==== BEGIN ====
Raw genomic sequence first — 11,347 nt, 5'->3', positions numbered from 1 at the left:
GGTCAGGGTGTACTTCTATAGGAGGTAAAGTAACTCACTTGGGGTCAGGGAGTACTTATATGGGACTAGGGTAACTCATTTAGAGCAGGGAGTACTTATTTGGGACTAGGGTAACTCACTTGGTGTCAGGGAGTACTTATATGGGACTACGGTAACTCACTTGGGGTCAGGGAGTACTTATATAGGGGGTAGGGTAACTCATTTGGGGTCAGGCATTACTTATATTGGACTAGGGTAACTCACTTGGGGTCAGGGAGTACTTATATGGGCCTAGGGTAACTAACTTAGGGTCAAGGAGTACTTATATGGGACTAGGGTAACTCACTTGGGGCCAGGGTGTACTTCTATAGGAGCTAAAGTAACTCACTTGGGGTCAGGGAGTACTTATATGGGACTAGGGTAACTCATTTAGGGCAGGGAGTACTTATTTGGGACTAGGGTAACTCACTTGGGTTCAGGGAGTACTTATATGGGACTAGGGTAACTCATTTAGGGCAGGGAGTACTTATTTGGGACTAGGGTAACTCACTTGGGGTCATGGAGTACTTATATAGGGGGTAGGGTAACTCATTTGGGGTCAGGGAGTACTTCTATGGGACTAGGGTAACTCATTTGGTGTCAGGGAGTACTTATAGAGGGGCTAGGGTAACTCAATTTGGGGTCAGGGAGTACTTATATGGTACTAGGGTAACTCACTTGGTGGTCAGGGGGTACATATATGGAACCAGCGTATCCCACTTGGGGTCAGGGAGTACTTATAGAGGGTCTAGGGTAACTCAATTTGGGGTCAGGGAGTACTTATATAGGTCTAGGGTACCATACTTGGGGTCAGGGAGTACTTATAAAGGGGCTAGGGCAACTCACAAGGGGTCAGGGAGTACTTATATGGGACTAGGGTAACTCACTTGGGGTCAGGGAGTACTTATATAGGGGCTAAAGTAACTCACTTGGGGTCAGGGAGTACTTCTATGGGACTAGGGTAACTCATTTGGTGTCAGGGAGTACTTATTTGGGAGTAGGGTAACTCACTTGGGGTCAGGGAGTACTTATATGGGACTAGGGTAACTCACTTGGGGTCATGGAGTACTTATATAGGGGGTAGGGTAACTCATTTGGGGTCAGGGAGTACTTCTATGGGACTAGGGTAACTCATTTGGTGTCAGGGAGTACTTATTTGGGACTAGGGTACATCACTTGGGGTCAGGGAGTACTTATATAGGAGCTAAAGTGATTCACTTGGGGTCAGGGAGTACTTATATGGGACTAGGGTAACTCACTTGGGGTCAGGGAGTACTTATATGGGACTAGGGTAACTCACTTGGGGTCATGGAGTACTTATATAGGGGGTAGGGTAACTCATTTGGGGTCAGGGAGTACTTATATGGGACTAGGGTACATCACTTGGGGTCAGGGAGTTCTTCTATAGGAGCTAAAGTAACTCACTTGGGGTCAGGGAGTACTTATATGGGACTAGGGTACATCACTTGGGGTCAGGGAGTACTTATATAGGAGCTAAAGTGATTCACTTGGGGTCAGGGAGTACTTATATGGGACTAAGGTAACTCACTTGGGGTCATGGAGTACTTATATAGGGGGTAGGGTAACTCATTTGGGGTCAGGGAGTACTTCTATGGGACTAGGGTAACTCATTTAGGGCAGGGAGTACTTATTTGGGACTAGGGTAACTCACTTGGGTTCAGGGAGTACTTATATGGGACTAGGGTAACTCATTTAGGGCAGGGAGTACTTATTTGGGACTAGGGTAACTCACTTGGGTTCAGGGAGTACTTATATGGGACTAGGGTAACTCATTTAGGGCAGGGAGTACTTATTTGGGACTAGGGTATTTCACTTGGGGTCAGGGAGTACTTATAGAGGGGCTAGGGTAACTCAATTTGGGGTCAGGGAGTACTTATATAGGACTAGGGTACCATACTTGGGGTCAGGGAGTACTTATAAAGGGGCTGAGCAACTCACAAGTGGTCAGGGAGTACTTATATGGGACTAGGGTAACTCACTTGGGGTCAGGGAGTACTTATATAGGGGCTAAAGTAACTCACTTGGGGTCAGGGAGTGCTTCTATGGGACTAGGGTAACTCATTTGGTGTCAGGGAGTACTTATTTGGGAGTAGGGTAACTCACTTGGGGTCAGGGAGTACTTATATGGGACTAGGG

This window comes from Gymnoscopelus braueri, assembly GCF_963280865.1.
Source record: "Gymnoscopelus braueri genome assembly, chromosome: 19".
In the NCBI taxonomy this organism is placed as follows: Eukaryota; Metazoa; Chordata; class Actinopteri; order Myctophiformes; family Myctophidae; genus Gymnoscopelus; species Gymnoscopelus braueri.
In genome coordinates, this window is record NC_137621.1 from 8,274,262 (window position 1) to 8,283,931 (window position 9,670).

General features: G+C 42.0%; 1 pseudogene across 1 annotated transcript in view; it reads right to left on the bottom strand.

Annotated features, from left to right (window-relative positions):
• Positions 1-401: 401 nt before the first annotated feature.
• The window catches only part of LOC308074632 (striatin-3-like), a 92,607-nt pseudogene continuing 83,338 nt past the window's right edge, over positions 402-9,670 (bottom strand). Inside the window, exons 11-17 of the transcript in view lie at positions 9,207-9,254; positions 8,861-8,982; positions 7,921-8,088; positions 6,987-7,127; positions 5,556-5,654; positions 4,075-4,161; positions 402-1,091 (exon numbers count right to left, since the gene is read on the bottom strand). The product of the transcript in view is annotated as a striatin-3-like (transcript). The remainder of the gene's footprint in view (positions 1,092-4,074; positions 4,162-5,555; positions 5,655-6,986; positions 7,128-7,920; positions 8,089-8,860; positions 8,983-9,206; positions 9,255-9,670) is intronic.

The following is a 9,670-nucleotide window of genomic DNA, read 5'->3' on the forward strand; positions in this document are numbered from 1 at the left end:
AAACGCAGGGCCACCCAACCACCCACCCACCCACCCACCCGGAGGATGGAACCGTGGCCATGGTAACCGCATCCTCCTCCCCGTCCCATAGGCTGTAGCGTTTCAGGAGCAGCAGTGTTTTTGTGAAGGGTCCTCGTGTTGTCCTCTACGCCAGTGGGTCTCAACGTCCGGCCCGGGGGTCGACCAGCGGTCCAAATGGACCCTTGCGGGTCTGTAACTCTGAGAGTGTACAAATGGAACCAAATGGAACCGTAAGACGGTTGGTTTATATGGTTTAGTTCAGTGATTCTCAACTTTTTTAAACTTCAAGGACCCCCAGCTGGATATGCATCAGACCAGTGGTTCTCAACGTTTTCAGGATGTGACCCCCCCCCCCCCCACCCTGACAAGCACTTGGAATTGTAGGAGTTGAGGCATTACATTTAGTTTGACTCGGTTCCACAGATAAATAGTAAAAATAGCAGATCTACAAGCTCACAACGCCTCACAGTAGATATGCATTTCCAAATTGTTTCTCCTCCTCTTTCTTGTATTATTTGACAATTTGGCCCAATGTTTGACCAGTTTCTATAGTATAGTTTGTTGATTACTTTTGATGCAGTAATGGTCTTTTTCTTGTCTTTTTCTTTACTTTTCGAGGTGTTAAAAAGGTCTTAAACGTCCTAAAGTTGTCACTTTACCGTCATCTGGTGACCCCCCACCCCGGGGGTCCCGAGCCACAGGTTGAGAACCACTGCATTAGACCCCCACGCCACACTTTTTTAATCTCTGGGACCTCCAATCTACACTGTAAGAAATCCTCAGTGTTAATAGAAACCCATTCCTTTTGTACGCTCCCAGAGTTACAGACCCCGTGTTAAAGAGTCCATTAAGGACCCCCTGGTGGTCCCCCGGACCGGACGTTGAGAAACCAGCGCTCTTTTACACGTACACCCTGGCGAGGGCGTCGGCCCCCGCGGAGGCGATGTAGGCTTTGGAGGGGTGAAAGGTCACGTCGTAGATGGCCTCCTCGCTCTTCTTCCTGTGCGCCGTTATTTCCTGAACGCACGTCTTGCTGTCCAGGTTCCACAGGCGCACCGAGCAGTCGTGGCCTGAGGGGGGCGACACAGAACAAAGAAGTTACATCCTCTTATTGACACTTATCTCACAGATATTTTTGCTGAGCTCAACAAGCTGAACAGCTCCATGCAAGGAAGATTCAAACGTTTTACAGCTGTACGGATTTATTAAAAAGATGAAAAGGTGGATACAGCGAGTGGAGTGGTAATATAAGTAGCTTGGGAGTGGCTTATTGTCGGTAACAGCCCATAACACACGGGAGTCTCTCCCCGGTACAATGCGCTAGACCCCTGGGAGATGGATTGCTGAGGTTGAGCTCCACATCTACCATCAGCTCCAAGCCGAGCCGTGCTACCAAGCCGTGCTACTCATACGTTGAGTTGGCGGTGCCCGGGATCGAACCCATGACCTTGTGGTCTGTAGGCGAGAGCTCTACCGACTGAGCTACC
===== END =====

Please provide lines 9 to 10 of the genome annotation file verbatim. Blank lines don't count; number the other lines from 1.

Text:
• Positions 1-401: 401 nt before the first annotated feature.
• The window catches only part of LOC308074632 (striatin-3-like), a 92,607-nt pseudogene continuing 83,338 nt past the window's right edge, over positions 402-9,670 (bottom strand). Inside the window, exons 11-17 of the transcript in view lie at positions 9,207-9,254; positions 8,861-8,982; positions 7,921-8,088; positions 6,987-7,127; positions 5,556-5,654; positions 4,075-4,161; positions 402-1,091 (exon numbers count right to left, since the gene is read on the bottom strand). The product of the transcript in view is annotated as a striatin-3-like (transcript). The remainder of the gene's footprint in view (positions 1,092-4,074; positions 4,162-5,555; positions 5,655-6,986; positions 7,128-7,920; positions 8,089-8,860; positions 8,983-9,206; positions 9,255-9,670) is intronic.